Video Message by United Nations High Commissioner for Human Rights, Michelle Bachelet
16 April 2021
I am pleased to address your Annual Conference.
The COVID-19 pandemic has, among many lessons, taught us even more about the dangers that arise from environmental degradation.
I thank WWF for advancing the human right to safe, clean, healthy, and sustainable environment.
Protecting this right is increasingly key as we face the ongoing crises of biodiversity loss, pollution, and climate change.
I welcome your commitment to human rights, including by appointing an Independent Review Panel to assess the human rights impacts of your work.
I commend you for the steps taken to implement the Panel’s recommendations, as well as due diligence efforts, consistent with the recommendations of the United Nations Guiding Principles on Business and Human Rights.
I am also encouraged by WWF’s recent work to better integrate human rights into the law enforcement work by wildlife rangers. My Office is pleased to support these efforts.
The climate emergency, biodiversity and habitat loss, destruction and degradation of lands, and pollution of air and waterways are overarching threats to several human rights.
Among them are the rights to life, health, food, clean drinking water and sanitation, housing, and culture.
The impacts are devastating and already upon all of us.
But, as in other crises, like COVID-19, they are not felt equally.
Far too often, those who are already exposed to human rights gaps coming from structural discrimination and inequalities are the most affected by the damage we are doing to our environment –damage they have often contributed to the least.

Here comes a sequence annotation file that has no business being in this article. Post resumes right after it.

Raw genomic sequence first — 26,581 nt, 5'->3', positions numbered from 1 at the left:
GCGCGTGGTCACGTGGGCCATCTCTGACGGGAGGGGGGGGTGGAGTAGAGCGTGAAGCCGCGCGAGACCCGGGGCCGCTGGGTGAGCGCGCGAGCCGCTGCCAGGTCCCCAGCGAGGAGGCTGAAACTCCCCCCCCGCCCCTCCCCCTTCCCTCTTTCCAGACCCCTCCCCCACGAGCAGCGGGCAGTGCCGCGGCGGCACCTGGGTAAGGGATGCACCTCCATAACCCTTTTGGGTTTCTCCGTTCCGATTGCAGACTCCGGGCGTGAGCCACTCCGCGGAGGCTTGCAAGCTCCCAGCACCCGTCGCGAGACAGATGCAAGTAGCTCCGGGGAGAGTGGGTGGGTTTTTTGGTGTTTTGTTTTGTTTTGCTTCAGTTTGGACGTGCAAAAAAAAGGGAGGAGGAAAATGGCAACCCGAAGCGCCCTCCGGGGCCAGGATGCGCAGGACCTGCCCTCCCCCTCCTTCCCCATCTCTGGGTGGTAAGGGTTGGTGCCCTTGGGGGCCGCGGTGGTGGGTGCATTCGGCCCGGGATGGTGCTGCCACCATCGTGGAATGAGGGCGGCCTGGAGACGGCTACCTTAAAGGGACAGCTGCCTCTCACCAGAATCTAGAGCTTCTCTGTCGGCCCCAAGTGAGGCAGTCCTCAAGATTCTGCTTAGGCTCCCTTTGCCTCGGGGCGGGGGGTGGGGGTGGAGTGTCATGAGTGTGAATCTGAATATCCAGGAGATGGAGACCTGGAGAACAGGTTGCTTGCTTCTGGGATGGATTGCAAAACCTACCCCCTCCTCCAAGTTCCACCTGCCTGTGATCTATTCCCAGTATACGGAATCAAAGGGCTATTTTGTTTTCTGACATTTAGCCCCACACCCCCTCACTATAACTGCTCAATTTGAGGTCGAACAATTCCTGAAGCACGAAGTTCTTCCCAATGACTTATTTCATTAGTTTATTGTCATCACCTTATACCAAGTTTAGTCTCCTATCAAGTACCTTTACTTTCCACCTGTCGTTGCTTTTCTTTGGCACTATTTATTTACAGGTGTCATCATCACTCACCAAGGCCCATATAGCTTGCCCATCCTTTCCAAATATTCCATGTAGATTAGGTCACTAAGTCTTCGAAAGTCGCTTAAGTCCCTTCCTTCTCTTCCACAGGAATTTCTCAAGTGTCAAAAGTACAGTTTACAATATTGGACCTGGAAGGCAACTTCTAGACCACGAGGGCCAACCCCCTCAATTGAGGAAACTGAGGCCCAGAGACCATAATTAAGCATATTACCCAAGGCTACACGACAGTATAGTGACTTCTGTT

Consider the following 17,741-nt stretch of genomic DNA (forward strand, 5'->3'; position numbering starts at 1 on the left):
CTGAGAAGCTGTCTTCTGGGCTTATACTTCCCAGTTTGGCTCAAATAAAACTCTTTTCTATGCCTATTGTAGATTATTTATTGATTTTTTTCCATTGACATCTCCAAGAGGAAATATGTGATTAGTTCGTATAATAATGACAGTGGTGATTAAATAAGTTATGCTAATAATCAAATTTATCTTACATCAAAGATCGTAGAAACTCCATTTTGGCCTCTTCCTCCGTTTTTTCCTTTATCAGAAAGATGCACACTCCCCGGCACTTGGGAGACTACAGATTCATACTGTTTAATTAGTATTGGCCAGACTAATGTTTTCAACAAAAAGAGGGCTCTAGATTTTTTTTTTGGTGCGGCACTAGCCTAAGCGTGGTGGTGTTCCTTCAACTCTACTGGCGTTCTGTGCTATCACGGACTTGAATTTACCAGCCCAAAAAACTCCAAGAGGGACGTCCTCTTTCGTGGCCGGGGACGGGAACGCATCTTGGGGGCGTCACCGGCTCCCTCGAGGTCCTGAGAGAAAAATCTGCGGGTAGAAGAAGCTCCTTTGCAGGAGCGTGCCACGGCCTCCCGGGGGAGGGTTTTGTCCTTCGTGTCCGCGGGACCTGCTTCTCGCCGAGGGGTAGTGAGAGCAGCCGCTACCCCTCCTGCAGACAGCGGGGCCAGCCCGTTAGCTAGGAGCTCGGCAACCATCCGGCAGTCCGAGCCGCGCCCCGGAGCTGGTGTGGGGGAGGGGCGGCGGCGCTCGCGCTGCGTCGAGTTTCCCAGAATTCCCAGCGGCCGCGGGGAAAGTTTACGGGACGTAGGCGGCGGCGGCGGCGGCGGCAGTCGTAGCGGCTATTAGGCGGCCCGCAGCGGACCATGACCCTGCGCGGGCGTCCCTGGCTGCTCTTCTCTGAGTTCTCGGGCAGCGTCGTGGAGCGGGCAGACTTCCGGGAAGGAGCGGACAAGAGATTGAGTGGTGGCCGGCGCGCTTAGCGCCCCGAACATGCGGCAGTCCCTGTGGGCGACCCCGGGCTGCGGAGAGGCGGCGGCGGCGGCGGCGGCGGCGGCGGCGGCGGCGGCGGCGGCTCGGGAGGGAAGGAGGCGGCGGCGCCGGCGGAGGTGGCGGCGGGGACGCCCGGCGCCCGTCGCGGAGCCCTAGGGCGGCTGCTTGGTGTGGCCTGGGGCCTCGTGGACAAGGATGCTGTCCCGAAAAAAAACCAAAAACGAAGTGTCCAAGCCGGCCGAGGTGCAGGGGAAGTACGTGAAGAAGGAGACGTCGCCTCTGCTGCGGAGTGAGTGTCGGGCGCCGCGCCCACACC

There can be no doubt that, as a global community, we face several intersecting emergencies: COVID-19; the widespread pollution of air, water, and land; the climate crisis; the grave structural inequalities in our societies and economies.
Addressing these challenges, however, brings us the enormous opportunity to build a better future for people and planet. More equitable and sustainable societies centered in human rights.
As we know, human rights enable effective environmental action.
Guaranteeing the rights of indigenous peoples to consultation over their traditional lands is one of the most important measures we can take to ensure conservation of those lands and their associated ecosystems.
Realization of women’s equal rights to land and livelihoods increases uptake of sustainable production methods and protects the right to food for all.
Effective protection of environmental defenders, and active promotion of an open and safe civic space is critical, as emphasized in the Secretary-General’s Call to Action for Human Rights and the new UN Guidance Note on the Protection and Promotion of Civic Space.
Environmental action built on the participation and leadership of affected communities, especially indigenous peoples, can even help to remedy historical and structural inequalities while remedying environmental harms.
As the global community recovers from the COVID-19 pandemic, and as we prepare for the upcoming Conferences of the Parties to the Convention on Biological Diversity in Kunming and the UNFCCC in Glasgow, we have our most important chance, which may be our last.
To face these environmental crises together.
To take concrete, ambitious action to reimagine our relationship to nature.
To protect this home that we all share.
To build a more just, more equitable world for current and future generations.
I count on WWF as a key partner.
We look forward to working with you to integrate the conservation agenda with combatting structural inequalities and the full realization of human rights.